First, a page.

Lymph Nodes Benefit from Rebound Exercise at the Cellular Level

Rebound exercise, performed on a mini trampoline, is a real form of fitness that benefits our bodies at a cellular level. It’s not just exercising muscles. Every cell within the body is exercised. “Rebounding is a cellular exercise because it causes all of the cells of the body to physically adjust to what is perceived by them as a more demanding internal environment,” according to Albert Carter, founder of the American Institute of Reboundology.

When we bounce, every cell in our body experiences stress. Without going into the scientific explanation of rebounding, the cells must defend themselves and they do this by strengthening their cells walls. In essence, our cells are challenged and they respond by becoming stronger. Stronger cells contribute to a stronger body and improved health.

Rebounding Increases Cellular Cleansing

Rebound exercises cause our cells to clean house. Water passes in and out of cells continually. The water carries oxygen, nutrients, hormones and enzymes, and flushes out cellular waste products. This movement of water is called diffusion. When the body experiences increases in G forces, the diffusion rate of water in and out of cells increases as well. This increases the cleansing forces within each cell of the body, and that means the good things are being transported more quickly, and the waste products are being eliminated more often, resulting in healthier and stronger cells.

Rebound Exercise Benefits the Lymphatic System and Lymph Nodes

The human body’s lymphatic system is the means by which fluids can flow from the spaces between cells into the blood. Of greatest importance is that the lymphatic system carries proteins and large particles away from tissue spaces. Neither protein nor large particles can be absorbed directly into the blood capillaries. The removal of protein from the spaces between cells is a function necessary for our survival.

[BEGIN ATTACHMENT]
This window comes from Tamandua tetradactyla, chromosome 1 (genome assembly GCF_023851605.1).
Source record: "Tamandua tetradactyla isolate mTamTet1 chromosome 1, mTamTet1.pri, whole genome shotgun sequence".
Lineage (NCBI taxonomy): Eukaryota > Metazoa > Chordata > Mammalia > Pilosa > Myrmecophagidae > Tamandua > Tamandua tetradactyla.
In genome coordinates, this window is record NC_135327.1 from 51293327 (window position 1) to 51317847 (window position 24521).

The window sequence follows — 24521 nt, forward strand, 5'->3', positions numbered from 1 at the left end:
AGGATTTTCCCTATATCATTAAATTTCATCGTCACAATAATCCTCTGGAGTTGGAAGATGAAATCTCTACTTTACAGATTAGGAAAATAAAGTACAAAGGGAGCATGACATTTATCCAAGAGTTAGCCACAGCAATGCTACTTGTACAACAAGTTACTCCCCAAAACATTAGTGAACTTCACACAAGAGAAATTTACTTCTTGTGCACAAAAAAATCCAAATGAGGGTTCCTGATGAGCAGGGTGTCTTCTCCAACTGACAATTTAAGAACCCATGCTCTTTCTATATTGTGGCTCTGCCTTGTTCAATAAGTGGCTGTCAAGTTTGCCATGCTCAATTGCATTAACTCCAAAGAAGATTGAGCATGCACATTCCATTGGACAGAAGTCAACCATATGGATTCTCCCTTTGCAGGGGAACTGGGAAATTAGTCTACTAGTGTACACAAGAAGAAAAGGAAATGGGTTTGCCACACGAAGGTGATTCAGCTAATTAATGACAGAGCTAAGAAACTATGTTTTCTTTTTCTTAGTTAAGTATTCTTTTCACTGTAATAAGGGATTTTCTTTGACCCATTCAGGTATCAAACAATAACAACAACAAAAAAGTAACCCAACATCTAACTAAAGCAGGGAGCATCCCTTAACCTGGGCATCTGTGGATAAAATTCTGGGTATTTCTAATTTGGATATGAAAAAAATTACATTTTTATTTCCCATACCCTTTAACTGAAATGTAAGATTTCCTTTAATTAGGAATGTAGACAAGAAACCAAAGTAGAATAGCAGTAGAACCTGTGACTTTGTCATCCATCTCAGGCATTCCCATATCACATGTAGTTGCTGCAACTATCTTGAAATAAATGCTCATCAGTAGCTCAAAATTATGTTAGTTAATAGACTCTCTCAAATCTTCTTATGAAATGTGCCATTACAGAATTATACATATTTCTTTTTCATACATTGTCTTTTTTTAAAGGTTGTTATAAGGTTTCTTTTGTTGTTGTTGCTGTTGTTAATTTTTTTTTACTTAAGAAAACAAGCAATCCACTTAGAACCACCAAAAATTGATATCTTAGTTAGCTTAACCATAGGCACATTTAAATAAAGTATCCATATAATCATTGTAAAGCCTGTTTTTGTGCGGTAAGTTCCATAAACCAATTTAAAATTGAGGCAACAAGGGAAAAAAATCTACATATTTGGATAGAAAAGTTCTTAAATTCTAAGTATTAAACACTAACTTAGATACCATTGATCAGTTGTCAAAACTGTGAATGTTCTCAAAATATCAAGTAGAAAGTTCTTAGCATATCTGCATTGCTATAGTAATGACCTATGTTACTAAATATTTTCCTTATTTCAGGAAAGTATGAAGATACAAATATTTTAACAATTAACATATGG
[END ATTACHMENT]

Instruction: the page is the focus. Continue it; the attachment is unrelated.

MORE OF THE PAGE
There is three times as much lymph fluid in your body as there is blood. This fluid surrounds the tissue cells of the body. Albert Carter, America’s #1 rebounding expert explains in his book, The New Miracles of Rebound Exercising, that when cells need nutrients they retrieve them from the lymph fluid. When cells need to get rid of waste, they go to the lymph fluid. So it makes sense that the greater the circulation of the lymph fluid, the healthier a person will be.

Our blood has the heart to pump it through the body, but the lymph fluid does not have such a pump. As opposed to a pump, lymph fluid moves by something more like a hydraulic pressure system. There are valves throughout the lymphatic system – large and small valves – and they occur every few millimeters in a lymph channel and some close together. These valves are one-way valves. The motion of moving up and down during rebounding exercises enables maximum activation of these one-way valves. This means an increase in the flow of lymph fluids.

On the bottom of a rebounder bounce, gravity closes the lymph system valves. At the top of the bounce, due to decreased pressure, and the force of the fall, the valves are open and the lymph fluid flows. With the help of rebound exercise, the internal system of the human body is cleansed and detoxified.

Rebound exercise has numerous surprising health benefits, and nearly everyone can and should incorporate rebounding into their fitness routine. There is a variety of steps and moves that can be done on your rebounder to keep your exercise fun and interesting. Be sure to do some research before purchasing rebounding equipment to be sure you are getting stable and durable equipment.


1. Dr. James R. White, Jump for Joy (New York: Arco Publishing, Inc., 1984)

2. JB Berns, Urban Rebounding (New York, NY, 1999).

3. Albert E. Carter, The New Miracles of Rebound Exercise (Scottsdale, Arizona, A.L.M. Publishers, 1988).

4. Linda Brooks, Rebounding to Better Health (KE Publishing, 1995).

5. Albert Earl Carter, Founder of Rebound Exercise, Air, Inc., accessed December 17, 2010, healthbounce.com

Disclaimer: The information contained in this article is for educational purposes only and should not be used for diagnosis or to guide treatment without the opinion of a health professional. Any reader who is concerned about his or her health should contact a doctor for advice.

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